Thursday, September 6, 2012

A Practical Argument for God's Existence

Suppose you're resigned to an agnostic position: it is impossible to tip the scale in favor of theism or atheism by reason alone.  Can theism still be the preferred position?  Consider the following argument.

1. If there is no God, everyone has the same fate of eternal death. (Premise)

2. The fate of eternal death is depressing. (Premise)

3. Hence, if there is no God, then everyone has a compelling reason to be depressed. (From 1 and 2)

4. All things being equal, it is more rational to believe in something that leads to happiness than in something that leads to depression. (Premise)

5. Therefore, all things being equal, it is more rational to believe in God than not. (From 3 and 4)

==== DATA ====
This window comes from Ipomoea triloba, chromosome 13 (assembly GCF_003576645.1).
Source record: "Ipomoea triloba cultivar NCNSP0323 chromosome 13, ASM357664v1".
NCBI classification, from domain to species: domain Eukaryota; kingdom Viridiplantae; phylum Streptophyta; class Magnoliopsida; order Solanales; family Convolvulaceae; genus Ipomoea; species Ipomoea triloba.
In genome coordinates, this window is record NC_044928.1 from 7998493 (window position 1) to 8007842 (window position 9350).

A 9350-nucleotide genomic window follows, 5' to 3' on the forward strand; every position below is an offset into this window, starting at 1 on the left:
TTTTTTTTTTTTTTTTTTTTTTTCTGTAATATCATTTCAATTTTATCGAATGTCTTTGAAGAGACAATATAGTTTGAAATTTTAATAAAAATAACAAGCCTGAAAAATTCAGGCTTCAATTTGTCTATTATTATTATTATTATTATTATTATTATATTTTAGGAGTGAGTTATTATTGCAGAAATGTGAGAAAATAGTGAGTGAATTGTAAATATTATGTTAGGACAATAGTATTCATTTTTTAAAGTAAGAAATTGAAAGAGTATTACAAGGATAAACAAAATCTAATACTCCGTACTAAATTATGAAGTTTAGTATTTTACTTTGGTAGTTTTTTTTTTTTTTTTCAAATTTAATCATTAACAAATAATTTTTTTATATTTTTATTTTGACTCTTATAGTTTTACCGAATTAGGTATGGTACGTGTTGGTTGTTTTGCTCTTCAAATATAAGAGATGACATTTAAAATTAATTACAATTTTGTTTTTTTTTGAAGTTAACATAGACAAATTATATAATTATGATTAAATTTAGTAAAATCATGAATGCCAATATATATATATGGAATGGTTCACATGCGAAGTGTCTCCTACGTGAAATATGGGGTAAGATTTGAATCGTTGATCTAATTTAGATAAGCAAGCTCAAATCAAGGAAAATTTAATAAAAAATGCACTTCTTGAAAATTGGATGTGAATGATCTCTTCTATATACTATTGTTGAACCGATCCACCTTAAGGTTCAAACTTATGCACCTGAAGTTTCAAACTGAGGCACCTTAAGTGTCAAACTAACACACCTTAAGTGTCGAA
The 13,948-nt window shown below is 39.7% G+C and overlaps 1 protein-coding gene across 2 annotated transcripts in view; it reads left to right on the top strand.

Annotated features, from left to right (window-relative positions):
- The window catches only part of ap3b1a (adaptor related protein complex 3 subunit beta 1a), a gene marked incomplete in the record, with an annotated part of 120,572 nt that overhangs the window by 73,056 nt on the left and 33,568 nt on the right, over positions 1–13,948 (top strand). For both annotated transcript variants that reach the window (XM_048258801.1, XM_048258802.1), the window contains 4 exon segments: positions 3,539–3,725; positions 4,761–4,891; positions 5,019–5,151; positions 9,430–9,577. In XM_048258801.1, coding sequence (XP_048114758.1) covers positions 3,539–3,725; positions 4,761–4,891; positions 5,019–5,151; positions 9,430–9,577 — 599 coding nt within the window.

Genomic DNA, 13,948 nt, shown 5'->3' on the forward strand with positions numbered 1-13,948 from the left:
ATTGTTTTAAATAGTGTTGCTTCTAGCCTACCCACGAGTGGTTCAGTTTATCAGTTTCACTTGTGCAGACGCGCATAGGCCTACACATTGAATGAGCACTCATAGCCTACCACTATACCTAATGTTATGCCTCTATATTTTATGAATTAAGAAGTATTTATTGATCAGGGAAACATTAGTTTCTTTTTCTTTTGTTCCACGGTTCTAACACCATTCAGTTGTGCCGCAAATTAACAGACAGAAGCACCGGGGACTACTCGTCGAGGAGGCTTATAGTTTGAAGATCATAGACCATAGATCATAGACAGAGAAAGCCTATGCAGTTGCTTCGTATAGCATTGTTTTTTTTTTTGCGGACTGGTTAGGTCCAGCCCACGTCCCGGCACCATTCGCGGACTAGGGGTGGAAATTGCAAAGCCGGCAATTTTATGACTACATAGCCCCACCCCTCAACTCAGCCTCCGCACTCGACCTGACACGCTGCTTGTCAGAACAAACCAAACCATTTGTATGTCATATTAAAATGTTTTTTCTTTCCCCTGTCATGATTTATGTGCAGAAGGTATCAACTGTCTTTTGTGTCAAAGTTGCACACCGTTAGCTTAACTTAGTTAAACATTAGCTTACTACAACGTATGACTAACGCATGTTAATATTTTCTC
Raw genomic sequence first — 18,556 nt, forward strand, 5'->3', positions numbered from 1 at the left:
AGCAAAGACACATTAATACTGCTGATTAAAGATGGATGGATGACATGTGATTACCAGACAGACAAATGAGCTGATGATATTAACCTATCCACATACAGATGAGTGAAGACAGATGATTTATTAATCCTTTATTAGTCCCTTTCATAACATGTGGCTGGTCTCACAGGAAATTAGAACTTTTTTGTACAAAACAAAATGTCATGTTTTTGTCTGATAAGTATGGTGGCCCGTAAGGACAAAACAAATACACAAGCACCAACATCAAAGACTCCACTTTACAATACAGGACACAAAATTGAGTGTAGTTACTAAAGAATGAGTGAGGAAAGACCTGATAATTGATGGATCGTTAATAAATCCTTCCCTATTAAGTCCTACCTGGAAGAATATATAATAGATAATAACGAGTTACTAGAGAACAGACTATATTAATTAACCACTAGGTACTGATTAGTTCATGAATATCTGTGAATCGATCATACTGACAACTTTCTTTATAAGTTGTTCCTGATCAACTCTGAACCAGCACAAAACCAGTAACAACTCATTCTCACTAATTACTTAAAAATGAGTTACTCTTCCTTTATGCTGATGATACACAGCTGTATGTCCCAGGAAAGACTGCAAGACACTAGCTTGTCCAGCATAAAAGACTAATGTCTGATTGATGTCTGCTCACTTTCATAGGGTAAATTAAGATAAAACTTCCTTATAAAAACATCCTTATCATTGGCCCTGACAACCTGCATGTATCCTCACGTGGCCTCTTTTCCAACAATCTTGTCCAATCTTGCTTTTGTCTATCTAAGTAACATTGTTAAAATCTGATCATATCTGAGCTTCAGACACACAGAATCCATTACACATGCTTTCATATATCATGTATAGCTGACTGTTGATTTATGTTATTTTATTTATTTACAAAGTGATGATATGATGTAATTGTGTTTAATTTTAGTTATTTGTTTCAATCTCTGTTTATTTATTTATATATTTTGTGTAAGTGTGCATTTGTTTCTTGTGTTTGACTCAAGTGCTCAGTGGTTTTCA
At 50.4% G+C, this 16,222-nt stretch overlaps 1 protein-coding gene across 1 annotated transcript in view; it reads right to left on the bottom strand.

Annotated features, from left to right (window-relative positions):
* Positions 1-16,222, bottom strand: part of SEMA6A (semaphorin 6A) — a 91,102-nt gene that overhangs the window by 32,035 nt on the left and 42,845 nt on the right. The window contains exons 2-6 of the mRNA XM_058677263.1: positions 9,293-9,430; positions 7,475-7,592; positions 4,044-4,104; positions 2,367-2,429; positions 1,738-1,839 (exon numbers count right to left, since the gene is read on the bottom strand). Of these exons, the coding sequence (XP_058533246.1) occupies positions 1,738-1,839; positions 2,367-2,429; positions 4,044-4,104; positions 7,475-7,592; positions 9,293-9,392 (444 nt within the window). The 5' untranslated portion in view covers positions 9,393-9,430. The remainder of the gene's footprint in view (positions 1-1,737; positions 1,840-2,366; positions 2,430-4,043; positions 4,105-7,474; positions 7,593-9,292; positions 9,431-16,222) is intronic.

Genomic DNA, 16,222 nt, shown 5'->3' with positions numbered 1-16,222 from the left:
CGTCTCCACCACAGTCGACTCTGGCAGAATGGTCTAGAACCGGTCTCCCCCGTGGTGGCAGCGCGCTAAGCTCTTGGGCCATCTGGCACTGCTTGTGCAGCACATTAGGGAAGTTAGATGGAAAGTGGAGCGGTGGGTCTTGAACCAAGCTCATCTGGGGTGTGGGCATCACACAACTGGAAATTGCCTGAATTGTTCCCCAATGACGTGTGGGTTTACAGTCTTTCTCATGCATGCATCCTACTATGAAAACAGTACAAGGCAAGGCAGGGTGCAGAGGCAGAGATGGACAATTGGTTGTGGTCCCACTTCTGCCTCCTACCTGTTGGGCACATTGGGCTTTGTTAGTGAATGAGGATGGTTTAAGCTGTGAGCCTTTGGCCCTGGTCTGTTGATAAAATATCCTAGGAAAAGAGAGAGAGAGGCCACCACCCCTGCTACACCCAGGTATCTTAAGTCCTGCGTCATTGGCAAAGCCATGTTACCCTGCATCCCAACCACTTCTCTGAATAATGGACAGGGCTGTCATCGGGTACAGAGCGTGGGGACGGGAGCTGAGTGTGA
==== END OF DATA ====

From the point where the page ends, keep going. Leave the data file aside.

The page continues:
1. I'd take issue with premiss 4. I may be the odd one out, but I don't think that believing something to be true because it makes me happy is especially rational.

  2. I sympathize with your reservation. I would only stress that (4) begins with, "all things being equal. . ."

  3. I would, however, be more amenable to what I understand to be Kant's move - that is, instead of using the whole "believe because it makes me happy" thing, using the desire for justice as a motivation to believe in God.

  4. Good point, Syllabus. That's actually kind of what I had in mind. I simply substituted a desire for justice with a desire for happiness.

  5. Isn't belief in the possibility of hell even more depressing? Even if not for ourselves, knowing that others could go to hell makes the reverse of this argument more compelling. The "wishful thinking" afterlife in my book is karmic reincarnation, but not all things are equal so I still don't believe it.